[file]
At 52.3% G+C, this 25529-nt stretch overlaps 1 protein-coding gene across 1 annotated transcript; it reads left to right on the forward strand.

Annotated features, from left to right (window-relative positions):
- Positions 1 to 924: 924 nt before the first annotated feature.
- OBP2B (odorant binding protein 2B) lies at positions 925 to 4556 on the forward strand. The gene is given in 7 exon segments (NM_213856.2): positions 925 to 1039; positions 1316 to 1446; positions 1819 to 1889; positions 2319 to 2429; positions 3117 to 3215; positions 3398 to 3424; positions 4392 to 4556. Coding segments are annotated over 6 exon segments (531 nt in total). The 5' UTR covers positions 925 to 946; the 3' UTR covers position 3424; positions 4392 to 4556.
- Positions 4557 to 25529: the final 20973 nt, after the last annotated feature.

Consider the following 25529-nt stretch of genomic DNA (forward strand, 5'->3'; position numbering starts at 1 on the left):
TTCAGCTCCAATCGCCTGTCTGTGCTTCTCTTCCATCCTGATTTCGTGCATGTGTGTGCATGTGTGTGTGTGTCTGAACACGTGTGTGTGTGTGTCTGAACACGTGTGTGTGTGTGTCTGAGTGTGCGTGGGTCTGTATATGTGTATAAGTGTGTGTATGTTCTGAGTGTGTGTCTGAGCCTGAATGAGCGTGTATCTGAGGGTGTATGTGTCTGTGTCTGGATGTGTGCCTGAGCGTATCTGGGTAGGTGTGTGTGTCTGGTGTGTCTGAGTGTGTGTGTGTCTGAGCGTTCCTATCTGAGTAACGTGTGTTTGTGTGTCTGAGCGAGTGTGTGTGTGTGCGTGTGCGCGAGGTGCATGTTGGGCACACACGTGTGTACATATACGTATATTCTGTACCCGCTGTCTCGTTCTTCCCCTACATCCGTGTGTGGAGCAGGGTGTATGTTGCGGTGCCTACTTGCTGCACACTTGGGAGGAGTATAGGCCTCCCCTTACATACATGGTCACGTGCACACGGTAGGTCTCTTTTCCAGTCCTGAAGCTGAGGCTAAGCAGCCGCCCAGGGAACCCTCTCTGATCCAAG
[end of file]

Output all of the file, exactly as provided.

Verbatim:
At 52.3% G+C, this 25529-nt stretch overlaps 1 protein-coding gene across 1 annotated transcript; it reads left to right on the forward strand.

Annotated features, from left to right (window-relative positions):
- Positions 1 to 924: 924 nt before the first annotated feature.
- OBP2B (odorant binding protein 2B) lies at positions 925 to 4556 on the forward strand. The gene is given in 7 exon segments (NM_213856.2): positions 925 to 1039; positions 1316 to 1446; positions 1819 to 1889; positions 2319 to 2429; positions 3117 to 3215; positions 3398 to 3424; positions 4392 to 4556. Coding segments are annotated over 6 exon segments (531 nt in total). The 5' UTR covers positions 925 to 946; the 3' UTR covers position 3424; positions 4392 to 4556.
- Positions 4557 to 25529: the final 20973 nt, after the last annotated feature.

Consider the following 25529-nt stretch of genomic DNA (forward strand, 5'->3'; position numbering starts at 1 on the left):
TTCAGCTCCAATCGCCTGTCTGTGCTTCTCTTCCATCCTGATTTCGTGCATGTGTGTGCATGTGTGTGTGTGTCTGAACACGTGTGTGTGTGTGTCTGAACACGTGTGTGTGTGTGTCTGAGTGTGCGTGGGTCTGTATATGTGTATAAGTGTGTGTATGTTCTGAGTGTGTGTCTGAGCCTGAATGAGCGTGTATCTGAGGGTGTATGTGTCTGTGTCTGGATGTGTGCCTGAGCGTATCTGGGTAGGTGTGTGTGTCTGGTGTGTCTGAGTGTGTGTGTGTCTGAGCGTTCCTATCTGAGTAACGTGTGTTTGTGTGTCTGAGCGAGTGTGTGTGTGTGCGTGTGCGCGAGGTGCATGTTGGGCACACACGTGTGTACATATACGTATATTCTGTACCCGCTGTCTCGTTCTTCCCCTACATCCGTGTGTGGAGCAGGGTGTATGTTGCGGTGCCTACTTGCTGCACACTTGGGAGGAGTATAGGCCTCCCCTTACATACATGGTCACGTGCACACGGTAGGTCTCTTTTCCAGTCCTGAAGCTGAGGCTAAGCAGCCGCCCAGGGAACCCTCTCTGATCCAAG